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WATCH: Jessy Lanza’s Fans Go WILD In This Hilarious Music Video!
We love so much hilarious and weird clips like “Lick In Heaven” by Jessy Lanza. Her latest Electro-Pop single is literally infectious and somewhat memorable.
We love so much hilarious and weird clips like “Lick In Heaven” by Jessy Lanza. Her latest Electro-Pop single is literally infectious and somewhat memorable. On this occasion, the video director, Winston H Case knows how to make everyone laugh with his creative vision. What’s more, everything takes place on a TV set.
You’ll see how the whole audience goes literally wild and having the time of their lives once the Canadian singer plays the synths in front of them. Trust me, I think all of us would act the same way as their fans because nobody can’t deny Jessy’s new song is pure perfection. “Lick In Heaven” is so good for both, mind and soul. Enjoy!
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“Strange”, An Electro-Pop Gem Everyone Should Listen To
It’s not easy to find Electro-Pop gems these days. Luckily, the talented singer, Eivind Husebø brings hope back to listeners with a gorgeous song called “Strange”. Actually, it is a cover of Bloom, a popular Norwegian band that was active in the early 2000s. Believe it or not, Eivind’s elder brother, Kjetil, was part of this project, acquiring a good reputation with multiple performances in TV and local festivals.
According to Eivind, lyrics feel very personal and meaningful. In my opinion, it’s about overcoming fears, obstacles in order to enjoy freedom on your own. I like how passionate vocals dominate the chorus. At the same time, it is mostly driven by magical synths and electric guitars in terms of melody. Well, he certainly knows how to build up to a crescendo, and everyone should listen to “Strange” simply because it’s a pleasant take on the original.
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Unbelievable Powerful Vocals! Take A Listen To Myles Marcus’ “Savage”
Without a doubt, Myles Marcus‘ powerful vocals shine on “Savage”. The New Jersey native moved from making covers on YouTube to catchy original songs of his own authorship. Well, more than one will feel identified with his newest song that deals with a selfish lover. If you keep expecting someone to change, you’re harboring a huge amount of resentment towards your relationship. Therefore, this song best describes your feelings when you know there’s a lot going on in your love life.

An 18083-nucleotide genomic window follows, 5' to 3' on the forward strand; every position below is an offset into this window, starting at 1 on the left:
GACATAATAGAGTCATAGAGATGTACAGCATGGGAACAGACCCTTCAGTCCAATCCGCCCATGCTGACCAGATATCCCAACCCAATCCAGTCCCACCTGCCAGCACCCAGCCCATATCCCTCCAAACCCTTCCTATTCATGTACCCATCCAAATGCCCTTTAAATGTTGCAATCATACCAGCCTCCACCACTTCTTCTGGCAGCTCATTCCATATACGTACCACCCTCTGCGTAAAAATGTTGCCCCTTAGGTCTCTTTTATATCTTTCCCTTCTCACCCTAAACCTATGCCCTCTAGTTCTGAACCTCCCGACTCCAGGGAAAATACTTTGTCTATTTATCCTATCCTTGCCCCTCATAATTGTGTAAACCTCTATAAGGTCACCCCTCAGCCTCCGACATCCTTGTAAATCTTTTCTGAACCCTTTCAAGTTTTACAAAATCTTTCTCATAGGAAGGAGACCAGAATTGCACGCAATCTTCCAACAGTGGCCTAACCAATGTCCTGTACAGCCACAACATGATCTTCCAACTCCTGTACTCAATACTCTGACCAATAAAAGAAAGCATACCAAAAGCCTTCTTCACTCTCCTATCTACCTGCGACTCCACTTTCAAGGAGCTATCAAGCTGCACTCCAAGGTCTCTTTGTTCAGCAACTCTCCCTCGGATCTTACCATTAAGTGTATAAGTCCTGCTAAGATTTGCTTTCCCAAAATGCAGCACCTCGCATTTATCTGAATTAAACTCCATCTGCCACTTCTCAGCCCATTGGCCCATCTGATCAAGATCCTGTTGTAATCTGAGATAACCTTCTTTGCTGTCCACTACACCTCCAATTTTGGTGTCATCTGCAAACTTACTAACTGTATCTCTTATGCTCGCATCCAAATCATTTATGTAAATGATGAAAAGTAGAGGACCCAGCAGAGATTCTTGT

Sonically, I would describe it as Electro-Pop music for the dancefloors. Furthermore, the soulful touch Myles adds to the composition is sure to give you an eargasm when listening. In a nutshell, it’s an outstanding track that is rapidly cracking thousands of streams via Spotify. Press play below to find out why.
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La Roux’s Elly Jackson Returns With New Song, “Automatic Driver”
One of the best Electro-Pop singers in the world is back! Obviously, I’m talking about Elly Jackson from La Roux.
One of the best Electro-Pop singers in the world is back! Obviously, I’m talking about Elly Jackson from La Roux. The last time I heard her vocals layered over pleasant synths was a long time ago… Well, I’m glad to know she returns with a fresh album entitled, ‘Supervision’. The second single from her third studio album is called “Automatic Driver”. Basically, it revolves around a breakout, where things don’t seem to be working. On the other hand, its visually stunning clip shows the artist playing the role of a golf player. In conclusion, La Roux’s comeback is better than everything I have ever imagined in 2020. I am a fan of Elly’s work because it feels very reminiscent of the 80s music era, and she preserves this aspect to date. You just gotta enjoy her new melodies!
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Don’t Resist, Sing Out Loud Taylor Grey’s Catchy Hit “COMPLIC8ED”
You won’t be able to resist singing along to this infectious song titled, “COMPLIC8ED”. Taylor Grey is well on her way up in the Electro-Pop scene. If you don’t tap your feet to the musical beats, then you’re probably not human. The 22-year-old artist along with producer Imad Royal threw all their energies on this hit that easily gets stuck in your head.
Visuals project scenes of desert landscapes and a complex story of a bride who ends up alone in her loneliness. Taylor has too much to offer this year. In fact, she dominates the art of storytelling as a songwriter. On a side note, she has shared the stage with the likes of Flo Rida, Fall Out Boy, Walk the Moon, Sabrina Carpenter, among others. Most recently, her international tour with Why Don’t We was quite a success. Get additional updates via her social media channels below.